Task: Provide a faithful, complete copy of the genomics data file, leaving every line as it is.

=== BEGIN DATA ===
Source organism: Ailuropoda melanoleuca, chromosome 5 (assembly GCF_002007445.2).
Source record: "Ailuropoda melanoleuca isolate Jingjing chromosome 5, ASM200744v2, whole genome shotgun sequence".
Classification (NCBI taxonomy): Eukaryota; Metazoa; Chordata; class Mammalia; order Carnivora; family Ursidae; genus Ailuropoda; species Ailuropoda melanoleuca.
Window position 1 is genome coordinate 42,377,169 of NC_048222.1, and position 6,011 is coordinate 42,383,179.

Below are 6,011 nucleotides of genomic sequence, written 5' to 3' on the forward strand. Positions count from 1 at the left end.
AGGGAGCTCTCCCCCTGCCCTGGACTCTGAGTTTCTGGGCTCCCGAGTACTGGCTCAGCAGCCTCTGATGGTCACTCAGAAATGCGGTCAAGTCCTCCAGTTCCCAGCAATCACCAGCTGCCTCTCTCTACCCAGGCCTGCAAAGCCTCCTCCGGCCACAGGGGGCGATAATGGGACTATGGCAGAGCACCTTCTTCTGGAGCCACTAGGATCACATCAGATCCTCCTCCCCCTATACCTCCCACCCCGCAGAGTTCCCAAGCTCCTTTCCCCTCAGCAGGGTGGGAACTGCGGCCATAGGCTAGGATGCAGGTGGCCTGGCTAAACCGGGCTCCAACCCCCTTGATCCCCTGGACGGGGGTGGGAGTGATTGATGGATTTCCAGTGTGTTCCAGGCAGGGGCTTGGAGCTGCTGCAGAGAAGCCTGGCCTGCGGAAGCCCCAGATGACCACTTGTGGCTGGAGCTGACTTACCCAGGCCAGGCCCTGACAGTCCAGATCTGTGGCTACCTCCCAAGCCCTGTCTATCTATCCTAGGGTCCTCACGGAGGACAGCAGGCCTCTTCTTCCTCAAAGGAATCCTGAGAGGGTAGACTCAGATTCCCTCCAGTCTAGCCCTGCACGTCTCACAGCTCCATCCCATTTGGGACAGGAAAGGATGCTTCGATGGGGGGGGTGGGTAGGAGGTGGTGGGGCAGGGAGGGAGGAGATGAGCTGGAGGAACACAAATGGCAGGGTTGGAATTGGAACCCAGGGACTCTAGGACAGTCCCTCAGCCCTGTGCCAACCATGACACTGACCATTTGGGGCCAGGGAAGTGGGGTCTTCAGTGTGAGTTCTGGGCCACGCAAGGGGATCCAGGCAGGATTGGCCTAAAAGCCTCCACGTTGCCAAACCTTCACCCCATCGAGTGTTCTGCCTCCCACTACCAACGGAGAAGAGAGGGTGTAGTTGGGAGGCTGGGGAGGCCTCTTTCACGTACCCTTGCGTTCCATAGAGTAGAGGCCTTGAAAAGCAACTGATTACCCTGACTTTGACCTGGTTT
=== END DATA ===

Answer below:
Source organism: Ailuropoda melanoleuca, chromosome 5 (assembly GCF_002007445.2).
Source record: "Ailuropoda melanoleuca isolate Jingjing chromosome 5, ASM200744v2, whole genome shotgun sequence".
Classification (NCBI taxonomy): Eukaryota; Metazoa; Chordata; class Mammalia; order Carnivora; family Ursidae; genus Ailuropoda; species Ailuropoda melanoleuca.
Window position 1 is genome coordinate 42,377,169 of NC_048222.1, and position 6,011 is coordinate 42,383,179.

Below are 6,011 nucleotides of genomic sequence, written 5' to 3' on the forward strand. Positions count from 1 at the left end.
AGGGAGCTCTCCCCCTGCCCTGGACTCTGAGTTTCTGGGCTCCCGAGTACTGGCTCAGCAGCCTCTGATGGTCACTCAGAAATGCGGTCAAGTCCTCCAGTTCCCAGCAATCACCAGCTGCCTCTCTCTACCCAGGCCTGCAAAGCCTCCTCCGGCCACAGGGGGCGATAATGGGACTATGGCAGAGCACCTTCTTCTGGAGCCACTAGGATCACATCAGATCCTCCTCCCCCTATACCTCCCACCCCGCAGAGTTCCCAAGCTCCTTTCCCCTCAGCAGGGTGGGAACTGCGGCCATAGGCTAGGATGCAGGTGGCCTGGCTAAACCGGGCTCCAACCCCCTTGATCCCCTGGACGGGGGTGGGAGTGATTGATGGATTTCCAGTGTGTTCCAGGCAGGGGCTTGGAGCTGCTGCAGAGAAGCCTGGCCTGCGGAAGCCCCAGATGACCACTTGTGGCTGGAGCTGACTTACCCAGGCCAGGCCCTGACAGTCCAGATCTGTGGCTACCTCCCAAGCCCTGTCTATCTATCCTAGGGTCCTCACGGAGGACAGCAGGCCTCTTCTTCCTCAAAGGAATCCTGAGAGGGTAGACTCAGATTCCCTCCAGTCTAGCCCTGCACGTCTCACAGCTCCATCCCATTTGGGACAGGAAAGGATGCTTCGATGGGGGGGGTGGGTAGGAGGTGGTGGGGCAGGGAGGGAGGAGATGAGCTGGAGGAACACAAATGGCAGGGTTGGAATTGGAACCCAGGGACTCTAGGACAGTCCCTCAGCCCTGTGCCAACCATGACACTGACCATTTGGGGCCAGGGAAGTGGGGTCTTCAGTGTGAGTTCTGGGCCACGCAAGGGGATCCAGGCAGGATTGGCCTAAAAGCCTCCACGTTGCCAAACCTTCACCCCATCGAGTGTTCTGCCTCCCACTACCAACGGAGAAGAGAGGGTGTAGTTGGGAGGCTGGGGAGGCCTCTTTCACGTACCCTTGCGTTCCATAGAGTAGAGGCCTTGAAAAGCAACTGATTACCCTGACTTTGACCTGGTTT